“If it moves, tax it. If it keeps moving, regulate it. If it stops moving, subsidize it.” This is the government’s view of the economy, according to the late President Reagan. The Department of Education (DOE) is clearly using this flawed approach as it pursues regulation of the highly successful for-profit university system.
Higher education enrollment increased by 31 percent from 1998 to 2008. During this same period, enrollment at for-profit schools, such as DeVry University and the University of Phoenix, rose a staggering 225 percent. These schools are meeting market demand by offering working adults and low-income individuals the opportunity to receive an education often unavailable to them through traditional higher education institutions. During a recent Senate hearing addressing oversight for for-profit colleges, Senator Tom Harkin (D–IA) said:
For some students, the for-profit higher education system has worked well. The flexible schedules, convenient locations, and online offerings allow working adults to finish their degree while also meeting family and job responsibilities.
However, despite its rapid growth and success, the for-profit system has drawn some criticism. High loan default rates and graduation rates lower than those in the traditional higher education sector have fueled criticism among skeptics. These concerns have prompted government regulators to investigate the flourishing industry. But government attempts to alleviate the problems would dramatically alter the for-profit university system if the onerous new regulations are implemented.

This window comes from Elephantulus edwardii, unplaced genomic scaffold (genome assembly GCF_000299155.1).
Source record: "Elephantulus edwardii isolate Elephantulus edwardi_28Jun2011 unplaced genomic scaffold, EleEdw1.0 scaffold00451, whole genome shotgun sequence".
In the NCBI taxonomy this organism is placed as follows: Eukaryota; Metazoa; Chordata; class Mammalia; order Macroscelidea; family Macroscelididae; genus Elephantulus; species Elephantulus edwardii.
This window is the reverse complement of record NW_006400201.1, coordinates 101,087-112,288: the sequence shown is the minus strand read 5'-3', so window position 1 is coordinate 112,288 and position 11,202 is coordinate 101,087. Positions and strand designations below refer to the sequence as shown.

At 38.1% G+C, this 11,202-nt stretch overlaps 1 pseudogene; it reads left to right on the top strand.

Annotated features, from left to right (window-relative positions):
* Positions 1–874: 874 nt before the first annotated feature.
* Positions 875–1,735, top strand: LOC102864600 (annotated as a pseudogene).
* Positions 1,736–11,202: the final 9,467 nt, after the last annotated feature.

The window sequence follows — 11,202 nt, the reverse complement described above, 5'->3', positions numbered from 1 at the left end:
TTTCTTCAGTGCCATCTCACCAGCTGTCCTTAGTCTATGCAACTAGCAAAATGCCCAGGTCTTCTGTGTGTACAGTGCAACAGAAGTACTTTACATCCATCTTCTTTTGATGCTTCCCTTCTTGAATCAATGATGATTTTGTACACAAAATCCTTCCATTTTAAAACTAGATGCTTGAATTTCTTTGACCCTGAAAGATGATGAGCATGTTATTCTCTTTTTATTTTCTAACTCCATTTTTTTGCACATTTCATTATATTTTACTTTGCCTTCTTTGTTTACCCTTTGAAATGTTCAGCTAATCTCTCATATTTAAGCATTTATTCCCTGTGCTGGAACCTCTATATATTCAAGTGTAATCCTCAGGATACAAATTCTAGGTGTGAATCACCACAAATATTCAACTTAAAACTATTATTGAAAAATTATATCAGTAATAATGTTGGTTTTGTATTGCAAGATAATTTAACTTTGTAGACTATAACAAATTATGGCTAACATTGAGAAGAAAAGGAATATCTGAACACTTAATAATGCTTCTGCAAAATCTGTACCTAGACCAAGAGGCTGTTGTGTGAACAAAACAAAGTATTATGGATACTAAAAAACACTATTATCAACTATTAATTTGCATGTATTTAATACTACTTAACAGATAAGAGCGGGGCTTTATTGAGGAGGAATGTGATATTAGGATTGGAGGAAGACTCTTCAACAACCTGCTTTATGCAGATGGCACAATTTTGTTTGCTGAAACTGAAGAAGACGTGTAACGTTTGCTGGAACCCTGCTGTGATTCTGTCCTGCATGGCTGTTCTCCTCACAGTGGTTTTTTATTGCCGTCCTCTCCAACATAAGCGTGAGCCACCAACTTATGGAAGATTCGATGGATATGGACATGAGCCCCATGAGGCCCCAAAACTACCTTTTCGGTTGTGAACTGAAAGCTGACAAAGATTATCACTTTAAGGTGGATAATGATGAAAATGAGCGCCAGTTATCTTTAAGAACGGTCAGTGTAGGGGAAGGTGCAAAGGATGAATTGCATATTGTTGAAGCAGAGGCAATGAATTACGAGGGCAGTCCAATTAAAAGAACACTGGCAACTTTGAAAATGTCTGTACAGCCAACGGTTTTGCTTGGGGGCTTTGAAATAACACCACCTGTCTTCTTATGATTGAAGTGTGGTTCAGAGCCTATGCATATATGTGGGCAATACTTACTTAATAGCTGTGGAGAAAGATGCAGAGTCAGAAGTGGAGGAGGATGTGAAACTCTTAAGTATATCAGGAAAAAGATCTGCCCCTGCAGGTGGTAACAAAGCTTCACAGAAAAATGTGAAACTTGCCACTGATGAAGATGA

Senator Michael Enzi (R–WY) urged caution in addressing problems so as not to unintentionally harm students in legitimate programs. Enzi said similar problems at non-profit institutions should also be addressed. Unfortunately, the DOE appears to be ignoring this prudent advice.
In an attempt to regulate the industry, the DOE is citing the Higher Education Act, which requires for-profits to provide “an eligible program of training to prepare students for gainful employment in a recognized occupation” in order to accept students who use federal student loans through Title IV funding. The plan is to cut federal aid to for-profits if graduates on average spend more than 8 percent of their entry-level salaries on loan repayment. But the proposed rule would act as a price control on tuition charged at for-profit colleges, essentially forcing for-profits to lower their tuition in order for students to continue programs such as nursing or health technology fields. As a result, many for-profit schools would have to close their doors—completely eliminating educational opportunities for thousands of working adults and low-income students.
This is a classic example of the problems associated with price controls. Price controls prevent markets from reaching equilibrium and create market shortages. The lower tuition imposed by the government would create too much demand and too little supply in the for-profit system, thus preventing the market from reaching equilibrium. Because the demand far exceeds the supply, a shortage of for-profit universities would occur. There would not be enough for-profit schools to meet the needs of all the students who wish to attend.
The consequences of this regulation fly in the face of the higher education goals President Obama set forth. Instead of attacking the for-profit sector with price controls and the burden of more regulations, the DOE should make information about tuition, earnings, and college debt more available as it promotes student loans to prospective students of both for-profit schools and traditional universities.
James Hall is a member of the Young Leaders Program at the Heritage Foundation. For more information on interning at Heritage, please visit: http://www.heritage.org/about/departments/ylp.cfm